Women are critical to UN Peacekeeping success. That’s the message of this year’s International Day of United Nations Peacekeepers, held today on 29 May, as the UN asks countries for more women to be peacekeepers.
The theme for 2020 is Women in Peacekeeping: A Key to Peace, marking the 20th anniversary of the adoption of UN Security Council Resolution 1325 on Women, Peace and Security, acknowledging the disproportionate and unique impact of armed conflict on women and girls.
Vice President of the Australian Peacekeeper and Peacemaker Veterans’ Association Ian Lindgren says the International Day of United Nations Peacekeepers offers a chance to pay tribute to the uniformed and civilian personnel’s invaluable contribution to the work of the organisation.
It’s also provides an opportunity to honour more than 3,900 peacekeepers who have lost their lives serving under the UN flag since 1948, including 102 peacekeepers last year.
Australia has been involved in peacekeeping since 1947. Our first UN operation was in the Netherlands East Indies (present day Indonesia).
“Peacekeepers are not solely uniformed members of armed services, they include almost any civilian profession that deploy in the interests of global peace, be it as a UN operation or a non-government support to a crisis,” Ian said.
The challenges and threats faced by peacekeepers are even greater than ever, as they are not only having to cope with the COVID-19 pandemic, but they also have to support and protect the people in the countries they are based in. UN Peacekeepers are continuing their operations to the best of their abilities and supporting governments and local populations, despite the risk of COVID-19.
Research has shown that the more women there are in peacekeeping operations, the more effective it is. Women peacekeepers improve overall peacekeeping performance as they tend to have greater access to communities, and encourage local women to become a meaningful part of peace and political processes. They are also good in promoting human rights and the protection of civilians.
Australian Federal Police Federal Agent Tina Westra says women peacekeepers serve as role models for empowerment in local communities. Tina has served in the AFP for over 30 years and has been on numerous peacekeeping missions starting in East Timor in 2002.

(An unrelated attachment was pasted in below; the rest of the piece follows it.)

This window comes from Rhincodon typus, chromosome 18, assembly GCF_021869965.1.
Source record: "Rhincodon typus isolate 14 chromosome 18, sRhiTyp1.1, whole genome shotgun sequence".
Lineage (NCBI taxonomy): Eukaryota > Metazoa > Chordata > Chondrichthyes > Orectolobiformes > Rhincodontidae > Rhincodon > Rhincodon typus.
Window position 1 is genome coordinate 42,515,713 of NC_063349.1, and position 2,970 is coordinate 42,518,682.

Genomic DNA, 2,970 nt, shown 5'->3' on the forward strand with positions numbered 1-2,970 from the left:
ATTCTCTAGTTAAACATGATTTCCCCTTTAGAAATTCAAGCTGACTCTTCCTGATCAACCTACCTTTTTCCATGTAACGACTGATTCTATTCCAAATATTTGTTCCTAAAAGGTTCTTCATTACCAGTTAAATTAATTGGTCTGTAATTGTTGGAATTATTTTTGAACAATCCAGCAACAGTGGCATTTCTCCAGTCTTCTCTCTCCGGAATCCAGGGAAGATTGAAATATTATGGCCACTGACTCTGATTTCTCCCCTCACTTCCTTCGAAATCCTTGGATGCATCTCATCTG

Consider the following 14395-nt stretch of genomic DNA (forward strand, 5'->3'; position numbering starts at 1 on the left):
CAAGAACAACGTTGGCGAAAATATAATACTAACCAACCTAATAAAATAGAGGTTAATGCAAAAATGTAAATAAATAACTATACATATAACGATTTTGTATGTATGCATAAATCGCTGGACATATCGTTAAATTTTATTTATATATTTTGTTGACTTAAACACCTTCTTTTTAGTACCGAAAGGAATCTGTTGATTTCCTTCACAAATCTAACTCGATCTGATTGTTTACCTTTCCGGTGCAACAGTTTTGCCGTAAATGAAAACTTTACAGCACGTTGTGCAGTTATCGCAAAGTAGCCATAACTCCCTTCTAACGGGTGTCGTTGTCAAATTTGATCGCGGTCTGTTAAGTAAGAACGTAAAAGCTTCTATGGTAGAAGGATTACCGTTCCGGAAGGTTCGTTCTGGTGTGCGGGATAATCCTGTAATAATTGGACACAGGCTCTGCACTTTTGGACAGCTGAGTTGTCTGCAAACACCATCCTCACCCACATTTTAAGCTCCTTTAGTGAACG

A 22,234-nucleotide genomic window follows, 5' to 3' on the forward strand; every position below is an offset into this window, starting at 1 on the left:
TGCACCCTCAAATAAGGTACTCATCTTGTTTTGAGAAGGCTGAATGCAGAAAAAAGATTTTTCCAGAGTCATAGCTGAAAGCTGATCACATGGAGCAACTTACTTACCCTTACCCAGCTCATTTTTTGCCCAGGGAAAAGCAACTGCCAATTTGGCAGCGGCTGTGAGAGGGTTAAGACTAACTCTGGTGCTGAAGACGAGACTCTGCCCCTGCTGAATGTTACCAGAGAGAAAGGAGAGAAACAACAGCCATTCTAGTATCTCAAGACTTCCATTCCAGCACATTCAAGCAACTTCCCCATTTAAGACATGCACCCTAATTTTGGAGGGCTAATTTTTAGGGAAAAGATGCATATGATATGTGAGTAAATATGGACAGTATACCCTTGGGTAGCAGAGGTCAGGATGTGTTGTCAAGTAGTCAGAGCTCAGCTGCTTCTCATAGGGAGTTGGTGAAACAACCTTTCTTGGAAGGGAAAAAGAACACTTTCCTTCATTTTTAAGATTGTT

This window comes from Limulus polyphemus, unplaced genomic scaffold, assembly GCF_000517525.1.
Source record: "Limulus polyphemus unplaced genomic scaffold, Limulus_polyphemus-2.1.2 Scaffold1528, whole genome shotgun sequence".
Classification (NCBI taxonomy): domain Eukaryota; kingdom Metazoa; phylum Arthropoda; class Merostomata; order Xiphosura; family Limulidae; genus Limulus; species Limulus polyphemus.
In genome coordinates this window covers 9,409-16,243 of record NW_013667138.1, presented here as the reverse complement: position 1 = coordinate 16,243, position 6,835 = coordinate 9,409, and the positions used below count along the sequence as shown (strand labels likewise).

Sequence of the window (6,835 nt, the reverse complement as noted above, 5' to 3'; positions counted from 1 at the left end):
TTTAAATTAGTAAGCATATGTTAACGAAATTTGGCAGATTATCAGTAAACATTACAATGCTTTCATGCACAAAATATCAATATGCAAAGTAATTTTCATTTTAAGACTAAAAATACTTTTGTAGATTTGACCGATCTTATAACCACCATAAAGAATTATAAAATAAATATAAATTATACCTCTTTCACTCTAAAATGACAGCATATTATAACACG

“As a woman peacekeeper, you have a different access to communities. We can gather the locals around us and hear their stories and see how life is in their countries.
“The local women can use us a support network and have us by their side as they implement changes and understand the possibilities changes can bring,” Tina said.
The UN has recently called for an expansion of the role and contribution of women in its operations, including of uniformed peacekeepers.
“Wearing the UN blue is a real honour, you are representing both the UN and your country. I will never forget getting my first UN medal for the mission to East Timor. I was super proud to have served in that capacity.”
Tina has gone on to many more missions and hopes that more women will heed the call to join the ranks of UN peacekeepers.
“There are now more women leaders than ever before and there has been an increase in the number of women military, police and civilian peacekeepers but there needs to be a real effort to keep the numbers. Women are still a minority in the services and the pool of women able to commit to a lengthy mission shrinks that number even more,” Tina said.
“Being a woman peacekeeper is very rewarding. I have been involved in implementing some amazing programs.”
Each year the United Nations and Overseas Policing Association of Australia coordinates the national commemoration of International Day of UN Peacekeepers.
An informal wreath-laying service was held at the Australian Peacekeeping Memorial on Anzac Parade this morning.
Learn more about the Australian Peacekeeper and Peacemaker Veterans’ Association.